The Chronicle of Higher Education - Information Technology
By JEFFREY R. YOUNG
Submitted by Chad Dennis
Northwest Missouri State University nearly became the first public university to deliver all of its textbooks electronically. Last year the institution’s tech-happy president, Dean L. Hubbard, bought a Kindle, Amazon’s e-book reading device, and liked it so much that he wanted to give every incoming student one. The university already runs an unusual textbook-rental program that buys thousands of printed books for students who pay a flat, per-credit fee. Mr. Hubbard saw in the gadget a way to drastically cut the rental program’s annual $800,000 price tag, since e-books generally cost half the price of printed textbooks.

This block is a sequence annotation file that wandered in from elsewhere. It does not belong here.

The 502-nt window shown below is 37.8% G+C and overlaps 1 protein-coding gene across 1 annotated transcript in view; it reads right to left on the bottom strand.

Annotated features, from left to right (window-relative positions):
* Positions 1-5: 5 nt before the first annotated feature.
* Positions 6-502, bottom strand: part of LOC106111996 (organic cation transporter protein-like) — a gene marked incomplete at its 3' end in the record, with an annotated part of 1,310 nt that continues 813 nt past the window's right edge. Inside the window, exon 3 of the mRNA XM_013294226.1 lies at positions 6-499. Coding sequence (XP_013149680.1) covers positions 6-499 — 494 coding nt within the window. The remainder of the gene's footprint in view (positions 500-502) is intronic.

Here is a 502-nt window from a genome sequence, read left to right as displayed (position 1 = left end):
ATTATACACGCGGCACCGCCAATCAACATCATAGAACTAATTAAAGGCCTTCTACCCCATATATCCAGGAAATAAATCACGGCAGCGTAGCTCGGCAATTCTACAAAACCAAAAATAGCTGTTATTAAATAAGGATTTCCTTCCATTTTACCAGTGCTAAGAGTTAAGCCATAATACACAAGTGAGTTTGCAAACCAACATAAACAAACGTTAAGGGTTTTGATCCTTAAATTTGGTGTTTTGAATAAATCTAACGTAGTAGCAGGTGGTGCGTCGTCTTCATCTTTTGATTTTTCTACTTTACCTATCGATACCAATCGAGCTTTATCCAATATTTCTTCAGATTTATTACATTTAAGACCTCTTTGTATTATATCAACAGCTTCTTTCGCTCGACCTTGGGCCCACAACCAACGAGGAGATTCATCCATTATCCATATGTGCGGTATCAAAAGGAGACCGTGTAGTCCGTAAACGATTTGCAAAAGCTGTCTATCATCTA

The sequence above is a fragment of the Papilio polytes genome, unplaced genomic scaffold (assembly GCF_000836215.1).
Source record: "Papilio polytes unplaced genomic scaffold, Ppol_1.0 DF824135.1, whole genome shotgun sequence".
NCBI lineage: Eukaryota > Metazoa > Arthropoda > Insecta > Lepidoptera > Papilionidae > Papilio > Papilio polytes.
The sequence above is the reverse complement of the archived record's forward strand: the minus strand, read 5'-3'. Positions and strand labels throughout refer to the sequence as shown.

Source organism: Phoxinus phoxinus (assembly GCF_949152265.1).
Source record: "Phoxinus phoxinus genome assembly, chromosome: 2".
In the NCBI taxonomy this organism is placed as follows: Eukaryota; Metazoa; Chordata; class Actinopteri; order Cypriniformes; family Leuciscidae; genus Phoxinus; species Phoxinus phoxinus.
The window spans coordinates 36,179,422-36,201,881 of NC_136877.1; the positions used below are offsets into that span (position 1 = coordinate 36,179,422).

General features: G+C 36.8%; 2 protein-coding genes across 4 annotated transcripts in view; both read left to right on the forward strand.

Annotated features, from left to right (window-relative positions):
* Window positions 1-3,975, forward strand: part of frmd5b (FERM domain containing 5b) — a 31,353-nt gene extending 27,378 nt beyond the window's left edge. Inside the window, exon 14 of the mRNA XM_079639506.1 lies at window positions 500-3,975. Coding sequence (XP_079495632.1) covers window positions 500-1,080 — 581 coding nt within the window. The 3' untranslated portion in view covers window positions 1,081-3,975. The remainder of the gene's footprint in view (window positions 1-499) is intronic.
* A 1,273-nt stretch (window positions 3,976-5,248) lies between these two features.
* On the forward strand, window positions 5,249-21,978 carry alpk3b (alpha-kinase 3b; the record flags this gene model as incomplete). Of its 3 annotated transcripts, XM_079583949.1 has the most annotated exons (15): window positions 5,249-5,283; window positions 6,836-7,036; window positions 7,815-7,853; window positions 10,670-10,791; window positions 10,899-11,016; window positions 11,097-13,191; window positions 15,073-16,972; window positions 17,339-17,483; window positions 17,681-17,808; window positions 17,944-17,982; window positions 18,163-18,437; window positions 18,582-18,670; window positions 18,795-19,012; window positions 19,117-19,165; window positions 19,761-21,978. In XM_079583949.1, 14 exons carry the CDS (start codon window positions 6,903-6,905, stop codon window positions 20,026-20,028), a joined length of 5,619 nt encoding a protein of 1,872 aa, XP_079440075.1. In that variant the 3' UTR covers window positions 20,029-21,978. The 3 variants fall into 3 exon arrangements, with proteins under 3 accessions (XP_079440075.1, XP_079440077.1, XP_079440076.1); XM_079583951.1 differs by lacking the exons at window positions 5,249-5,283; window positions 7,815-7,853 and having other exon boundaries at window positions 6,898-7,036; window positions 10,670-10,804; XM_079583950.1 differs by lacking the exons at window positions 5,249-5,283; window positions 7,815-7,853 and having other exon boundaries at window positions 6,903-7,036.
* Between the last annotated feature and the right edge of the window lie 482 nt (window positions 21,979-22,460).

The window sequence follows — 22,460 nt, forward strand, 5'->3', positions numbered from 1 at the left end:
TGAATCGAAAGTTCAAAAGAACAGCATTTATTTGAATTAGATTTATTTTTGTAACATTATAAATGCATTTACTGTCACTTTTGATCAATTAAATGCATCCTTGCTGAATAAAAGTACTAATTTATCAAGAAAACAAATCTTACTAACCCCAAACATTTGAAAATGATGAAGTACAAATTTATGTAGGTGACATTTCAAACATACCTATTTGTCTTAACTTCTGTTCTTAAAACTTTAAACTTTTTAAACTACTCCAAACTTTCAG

Then the university ran a pilot study with the Sony Reader, a device much like the Kindle (Sony was more responsive to the university’s calls than Amazon was). University officials learned some sobering lessons about electronic books. Students who got the machines quickly asked for their printed books back because it was so awkward to navigate inside the e-books (though a newer version of the device works more gracefully).
- Judge e-books by their covers.
- Learning curves ahead.
- Professors are eager students.
- Long live batteries.
- Subjects are not equally e-friendly.
- Environmental impact matters.
Continue reading… The Chronical of Higer Education
If you need the content displayed on this website in an alternative format,
please contact Khaing Saw at KK-Saw@wiu.edu or call 309-298-2619.